On September 11th, 2022, Snyk published a vulnerability report for the popular CSRF token management csurf npm package. The vulnerability impacts all known versions, which are currently yielding more than 400,000 downloads per week. The vulnerability report is based on the public disclosure by security consultant Adrian Tiron and their write-up on the Fortbridge blog.
For the past few days, I’ve been getting a lot of messages asking about my experience at this year’s Black Hat USA. So in this post, I’ll be recapping the conference to give you an inside look at what was presented and provide some helpful perspective. Black Hat is one of the largest — and most talked about — cybersecurity conferences. Its inception dates back to 1997.
As enterprises adopt containers, microservices, and Kubernetes for cloud-native applications, vulnerability management is crucial to improve the security posture of containerized workloads throughout build, deploy, and runtime. Securing your build artifacts and deployment pipeline, especially when it comes to images, is extremely important.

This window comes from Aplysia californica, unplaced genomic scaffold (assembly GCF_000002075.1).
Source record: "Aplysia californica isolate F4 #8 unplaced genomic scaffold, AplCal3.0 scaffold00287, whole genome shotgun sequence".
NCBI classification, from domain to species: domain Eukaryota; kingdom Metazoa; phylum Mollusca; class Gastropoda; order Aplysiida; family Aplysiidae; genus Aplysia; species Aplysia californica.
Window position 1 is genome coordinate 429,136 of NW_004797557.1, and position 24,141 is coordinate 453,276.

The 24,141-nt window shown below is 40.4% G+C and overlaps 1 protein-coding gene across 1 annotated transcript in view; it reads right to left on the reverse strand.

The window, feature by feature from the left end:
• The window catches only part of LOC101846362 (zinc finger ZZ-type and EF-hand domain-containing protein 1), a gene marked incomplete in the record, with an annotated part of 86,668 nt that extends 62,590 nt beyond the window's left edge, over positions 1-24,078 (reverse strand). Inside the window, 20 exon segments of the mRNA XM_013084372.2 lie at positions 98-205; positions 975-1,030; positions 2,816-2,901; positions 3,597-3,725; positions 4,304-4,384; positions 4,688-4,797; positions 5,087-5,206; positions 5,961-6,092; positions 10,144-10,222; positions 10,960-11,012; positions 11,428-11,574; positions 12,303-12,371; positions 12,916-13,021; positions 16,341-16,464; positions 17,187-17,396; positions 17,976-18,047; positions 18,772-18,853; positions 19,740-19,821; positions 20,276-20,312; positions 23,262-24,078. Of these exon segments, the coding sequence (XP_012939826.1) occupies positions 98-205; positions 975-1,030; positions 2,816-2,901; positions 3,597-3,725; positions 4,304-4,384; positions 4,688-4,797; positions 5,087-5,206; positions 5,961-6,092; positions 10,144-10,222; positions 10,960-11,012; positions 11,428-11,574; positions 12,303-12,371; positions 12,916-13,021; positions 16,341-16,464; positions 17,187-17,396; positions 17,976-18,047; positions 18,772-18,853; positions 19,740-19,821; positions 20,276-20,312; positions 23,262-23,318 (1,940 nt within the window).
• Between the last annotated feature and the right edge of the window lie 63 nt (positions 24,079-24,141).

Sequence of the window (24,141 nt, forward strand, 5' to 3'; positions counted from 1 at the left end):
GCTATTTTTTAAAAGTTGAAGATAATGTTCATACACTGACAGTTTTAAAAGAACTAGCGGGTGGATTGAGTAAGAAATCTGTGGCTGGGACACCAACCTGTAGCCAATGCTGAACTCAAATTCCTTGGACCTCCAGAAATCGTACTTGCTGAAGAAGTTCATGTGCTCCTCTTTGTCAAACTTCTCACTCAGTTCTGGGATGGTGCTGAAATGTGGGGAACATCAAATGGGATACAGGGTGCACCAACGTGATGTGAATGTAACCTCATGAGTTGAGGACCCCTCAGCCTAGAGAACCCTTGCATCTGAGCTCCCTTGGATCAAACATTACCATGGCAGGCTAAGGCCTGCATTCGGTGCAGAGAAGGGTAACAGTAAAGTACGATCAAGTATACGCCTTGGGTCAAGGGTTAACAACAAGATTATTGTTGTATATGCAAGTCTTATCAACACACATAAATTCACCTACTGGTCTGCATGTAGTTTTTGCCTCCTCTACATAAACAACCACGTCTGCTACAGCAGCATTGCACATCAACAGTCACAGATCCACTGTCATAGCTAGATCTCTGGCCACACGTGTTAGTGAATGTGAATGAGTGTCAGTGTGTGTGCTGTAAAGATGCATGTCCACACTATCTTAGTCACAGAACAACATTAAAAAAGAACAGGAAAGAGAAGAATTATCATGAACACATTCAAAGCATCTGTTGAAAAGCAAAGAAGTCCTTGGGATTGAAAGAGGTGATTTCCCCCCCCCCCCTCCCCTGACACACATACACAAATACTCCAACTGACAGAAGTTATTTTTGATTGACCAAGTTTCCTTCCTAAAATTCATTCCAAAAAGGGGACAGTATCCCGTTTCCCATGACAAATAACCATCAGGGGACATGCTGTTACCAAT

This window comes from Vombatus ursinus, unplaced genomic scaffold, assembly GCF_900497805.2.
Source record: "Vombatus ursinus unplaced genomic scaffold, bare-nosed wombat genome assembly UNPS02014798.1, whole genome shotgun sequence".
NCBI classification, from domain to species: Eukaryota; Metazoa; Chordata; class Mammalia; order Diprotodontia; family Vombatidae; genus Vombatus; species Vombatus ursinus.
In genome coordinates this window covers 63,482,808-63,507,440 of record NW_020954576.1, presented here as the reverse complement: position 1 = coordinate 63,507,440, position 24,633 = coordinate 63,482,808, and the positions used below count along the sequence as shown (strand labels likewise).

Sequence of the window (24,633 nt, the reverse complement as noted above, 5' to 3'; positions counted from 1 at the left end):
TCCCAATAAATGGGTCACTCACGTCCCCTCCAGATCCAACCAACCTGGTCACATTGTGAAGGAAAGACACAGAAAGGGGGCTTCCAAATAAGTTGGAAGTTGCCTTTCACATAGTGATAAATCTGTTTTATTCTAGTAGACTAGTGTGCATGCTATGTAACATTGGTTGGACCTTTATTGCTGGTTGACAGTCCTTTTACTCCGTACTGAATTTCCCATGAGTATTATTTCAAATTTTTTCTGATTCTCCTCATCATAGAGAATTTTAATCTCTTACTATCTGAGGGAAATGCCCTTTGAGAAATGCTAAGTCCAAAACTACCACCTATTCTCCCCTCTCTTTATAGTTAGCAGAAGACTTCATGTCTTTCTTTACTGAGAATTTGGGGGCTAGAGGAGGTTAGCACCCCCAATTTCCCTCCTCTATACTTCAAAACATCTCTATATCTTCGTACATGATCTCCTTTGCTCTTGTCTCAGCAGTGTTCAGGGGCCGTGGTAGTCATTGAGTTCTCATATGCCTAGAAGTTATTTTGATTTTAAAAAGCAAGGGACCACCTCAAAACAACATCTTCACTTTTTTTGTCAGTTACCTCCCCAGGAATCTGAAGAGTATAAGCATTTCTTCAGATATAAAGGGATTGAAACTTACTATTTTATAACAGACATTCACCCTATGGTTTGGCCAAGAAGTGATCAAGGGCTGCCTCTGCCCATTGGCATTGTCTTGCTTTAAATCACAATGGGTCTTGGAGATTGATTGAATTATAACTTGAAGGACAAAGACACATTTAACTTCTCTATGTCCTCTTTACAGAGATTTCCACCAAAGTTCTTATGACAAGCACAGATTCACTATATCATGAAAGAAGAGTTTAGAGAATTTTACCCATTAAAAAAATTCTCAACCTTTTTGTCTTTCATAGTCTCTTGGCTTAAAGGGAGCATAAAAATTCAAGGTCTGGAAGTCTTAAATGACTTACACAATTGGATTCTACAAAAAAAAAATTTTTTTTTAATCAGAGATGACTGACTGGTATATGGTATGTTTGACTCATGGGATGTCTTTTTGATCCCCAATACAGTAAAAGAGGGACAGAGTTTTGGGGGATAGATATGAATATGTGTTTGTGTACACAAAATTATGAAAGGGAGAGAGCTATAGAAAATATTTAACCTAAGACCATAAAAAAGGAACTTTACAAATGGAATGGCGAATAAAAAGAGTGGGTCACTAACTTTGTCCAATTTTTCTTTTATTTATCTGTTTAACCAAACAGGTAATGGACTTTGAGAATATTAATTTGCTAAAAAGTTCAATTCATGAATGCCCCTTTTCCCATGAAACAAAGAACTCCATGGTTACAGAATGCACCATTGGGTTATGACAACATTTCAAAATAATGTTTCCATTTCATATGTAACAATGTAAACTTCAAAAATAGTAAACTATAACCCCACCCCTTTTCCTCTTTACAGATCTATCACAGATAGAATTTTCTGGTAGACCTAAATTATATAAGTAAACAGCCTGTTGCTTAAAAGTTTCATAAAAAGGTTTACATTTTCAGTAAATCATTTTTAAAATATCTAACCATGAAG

In cybersecurity, the things to consider are endless. Before we get ahead of ourselves, let’s make sure we fully understand three fundamental concepts of security: In this article, we’ll look at these security concepts in depth and hear from industry experts. (For the latest and greatest in all things security, check out the Splunk Security Blog & these Cybersecurity and InfoSec Events & Conferences.)
Meet Shathak – a threat group tied to malware used in the Russian-speaking underground targeting enterprises across different sectors in the Americas, Europe and Asia
A new vulnerability was reported on Sep 16th in kube-apiserver that allows an aggregated API server to redirect client traffic to any URL. As a result, the client may perform unexpected actions and share the API server credentials with third parties. The aggregated API server extension in Kubernetes API server enables users to extend API server with alternative objects and paths.